Updated: Apr 8
There is so much that relates to this discussion, so today let’s start with an overview.
I remember the idea of a Yoga Teacher Training. Take a 200-hour YTT and then, here I am, a Yoga Teacher. It seemed so straight forward to be able to offer what my teachers have been offering to me for years. Near the end of the training, my teachers introduced to me the Business of Yoga. I wasn’t aware that this was even a thing. So many things were introduced, but the one thing I was most naive to was Yoga Alliance (YA). YA is a governing body, based in the US, for Yoga Teachers and Yoga Schools.
Initially, as a new teacher, I attended several of their free, online workshops on various topics, including Yoga Nidra, running retreats, meditation, sequencing, anatomy workshops and so much more. They offer discount prices for yoga insurance at a very affordable price at the click of a button. I continued to grow my career as a Yoga Teacher, and the more I started to offer, such as workshops, the more the credentialing came in handy. The more I taught as an RYT, (Registered Yoga Teacher), the more students attended my offerings, and similarly, more RYT's opted to take part. Being a member of YA allows me to store my certificates, diplomas, credentials and teaching hours and show them to any studio, retreat center or Yoga School interested in my services. I just have to give them my YA number ID or a direct link to my profile. By attending YA recognized schools and trainings, all those hours and experience are there at the touch of a button, accessible for all to see. Yet, it doesn’t stop there. After teaching a certain amount of hours, I was offered the opportunity to upgrade my title to E-RYT 200. This means I am now an Experienced Registered Yoga Teacher that has taught over 1000 hours in two years. Not only can I offer continuing education courses with this title, but I can also put my trainings on their website. This also offered me the ability to facilitate 200-hour teacher trainings as well. And, it doesn’t stop there, depending on your path in the yoga world, you can continue to climb the ladder.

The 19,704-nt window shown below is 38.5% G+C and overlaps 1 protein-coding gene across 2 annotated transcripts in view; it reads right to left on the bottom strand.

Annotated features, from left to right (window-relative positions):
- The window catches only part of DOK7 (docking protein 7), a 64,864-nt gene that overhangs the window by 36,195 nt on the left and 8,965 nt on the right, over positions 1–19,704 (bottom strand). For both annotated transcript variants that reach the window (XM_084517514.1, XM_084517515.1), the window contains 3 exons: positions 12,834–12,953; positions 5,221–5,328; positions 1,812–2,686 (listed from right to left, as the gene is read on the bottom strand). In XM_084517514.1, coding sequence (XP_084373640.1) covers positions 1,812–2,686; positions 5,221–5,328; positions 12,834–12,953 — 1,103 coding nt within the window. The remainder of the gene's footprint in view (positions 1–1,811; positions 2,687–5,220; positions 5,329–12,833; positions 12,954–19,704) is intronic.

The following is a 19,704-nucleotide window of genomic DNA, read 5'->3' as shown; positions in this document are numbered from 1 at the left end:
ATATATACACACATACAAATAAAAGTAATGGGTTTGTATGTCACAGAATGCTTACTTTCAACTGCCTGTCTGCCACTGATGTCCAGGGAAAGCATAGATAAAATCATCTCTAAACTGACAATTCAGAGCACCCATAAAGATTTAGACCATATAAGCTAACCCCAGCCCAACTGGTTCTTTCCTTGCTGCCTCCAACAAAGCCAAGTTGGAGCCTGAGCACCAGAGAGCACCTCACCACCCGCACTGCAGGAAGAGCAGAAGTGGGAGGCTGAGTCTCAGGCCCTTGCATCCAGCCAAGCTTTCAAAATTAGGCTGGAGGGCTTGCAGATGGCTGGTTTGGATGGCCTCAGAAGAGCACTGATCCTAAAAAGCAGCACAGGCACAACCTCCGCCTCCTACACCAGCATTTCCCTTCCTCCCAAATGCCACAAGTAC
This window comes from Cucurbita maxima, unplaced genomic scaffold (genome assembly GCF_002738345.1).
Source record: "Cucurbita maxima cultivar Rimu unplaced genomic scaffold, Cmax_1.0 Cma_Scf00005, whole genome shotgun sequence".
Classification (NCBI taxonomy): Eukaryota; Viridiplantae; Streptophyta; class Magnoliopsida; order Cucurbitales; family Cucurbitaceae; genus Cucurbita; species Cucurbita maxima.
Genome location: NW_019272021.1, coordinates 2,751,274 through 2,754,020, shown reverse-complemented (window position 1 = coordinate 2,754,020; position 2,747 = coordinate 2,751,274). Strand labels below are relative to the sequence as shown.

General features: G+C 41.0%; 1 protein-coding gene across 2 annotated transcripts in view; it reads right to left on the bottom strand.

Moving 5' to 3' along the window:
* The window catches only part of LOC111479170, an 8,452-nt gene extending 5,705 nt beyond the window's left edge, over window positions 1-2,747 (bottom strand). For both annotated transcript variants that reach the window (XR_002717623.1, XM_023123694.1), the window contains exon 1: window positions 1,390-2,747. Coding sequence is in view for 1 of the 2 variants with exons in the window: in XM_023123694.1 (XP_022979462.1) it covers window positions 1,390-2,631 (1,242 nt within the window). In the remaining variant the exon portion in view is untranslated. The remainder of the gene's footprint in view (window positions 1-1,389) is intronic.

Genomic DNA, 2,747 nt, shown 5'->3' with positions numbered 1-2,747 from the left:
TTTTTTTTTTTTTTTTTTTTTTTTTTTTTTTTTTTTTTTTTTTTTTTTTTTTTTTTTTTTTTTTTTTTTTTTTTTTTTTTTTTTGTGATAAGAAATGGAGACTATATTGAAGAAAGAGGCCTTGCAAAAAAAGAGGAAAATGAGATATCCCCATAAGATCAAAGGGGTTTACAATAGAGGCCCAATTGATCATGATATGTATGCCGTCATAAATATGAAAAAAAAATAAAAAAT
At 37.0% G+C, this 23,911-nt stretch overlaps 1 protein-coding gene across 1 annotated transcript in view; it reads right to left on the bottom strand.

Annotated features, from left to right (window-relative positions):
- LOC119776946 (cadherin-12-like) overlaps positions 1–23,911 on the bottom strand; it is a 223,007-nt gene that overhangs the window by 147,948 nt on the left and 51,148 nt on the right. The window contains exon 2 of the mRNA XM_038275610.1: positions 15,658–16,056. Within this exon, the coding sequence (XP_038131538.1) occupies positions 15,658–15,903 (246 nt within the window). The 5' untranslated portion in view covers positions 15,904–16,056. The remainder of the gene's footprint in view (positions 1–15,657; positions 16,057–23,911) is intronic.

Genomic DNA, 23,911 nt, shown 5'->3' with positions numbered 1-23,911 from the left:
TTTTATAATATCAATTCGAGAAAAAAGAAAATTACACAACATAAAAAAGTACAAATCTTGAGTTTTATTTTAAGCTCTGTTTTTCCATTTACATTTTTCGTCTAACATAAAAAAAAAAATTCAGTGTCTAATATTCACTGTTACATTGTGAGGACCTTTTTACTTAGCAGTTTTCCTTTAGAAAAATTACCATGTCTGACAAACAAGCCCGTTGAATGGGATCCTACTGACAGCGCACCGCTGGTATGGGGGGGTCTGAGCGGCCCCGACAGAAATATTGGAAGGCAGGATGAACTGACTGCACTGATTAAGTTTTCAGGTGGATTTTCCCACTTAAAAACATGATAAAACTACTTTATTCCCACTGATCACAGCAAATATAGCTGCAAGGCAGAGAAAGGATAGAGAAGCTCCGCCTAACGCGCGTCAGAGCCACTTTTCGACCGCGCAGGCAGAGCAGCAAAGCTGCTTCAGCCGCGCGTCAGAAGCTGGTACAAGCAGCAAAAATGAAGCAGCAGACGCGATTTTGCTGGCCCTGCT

The controversy of YA, was a good one, in my opinion, because the uproar of paying $60USD a year for just free workshops, eventually pushed YA to restructure their entire format. They started to focus on their internal structure and created new guidelines for Registered Yoga Schools (RYS). Like any medical or teaching profession, a governing body offers the public a means of dispute for important things like sexual harassment or malpractice. Professionals must be registered in order to teach. This provides a safety net, not only for the client or student but also for the teacher. The governing board can investigate accusations, as well as offer support for the teacher in the case of an unhappy student. YA also provides the yoga world with a common code of ethics, mission, and vision. They ensure that the teachings provided by an RYT maintain consistency with a Western version of what Yoga encompasses. Many unregistered teachers or schools will argue that YA deviates from the original teachings and limit true spiritual embodiment, and again, that boils down to personal opinion.
At Alpha Yoga School, a Yoga Alliance accredited yoga school, we have come to the conclusion that membership, regardless of the level you pursue, is professionally beneficial within the yoga world. Being recognized broadens your opportunity, connection and support within the yoga profession all over the world. Check us out to see what we offer.
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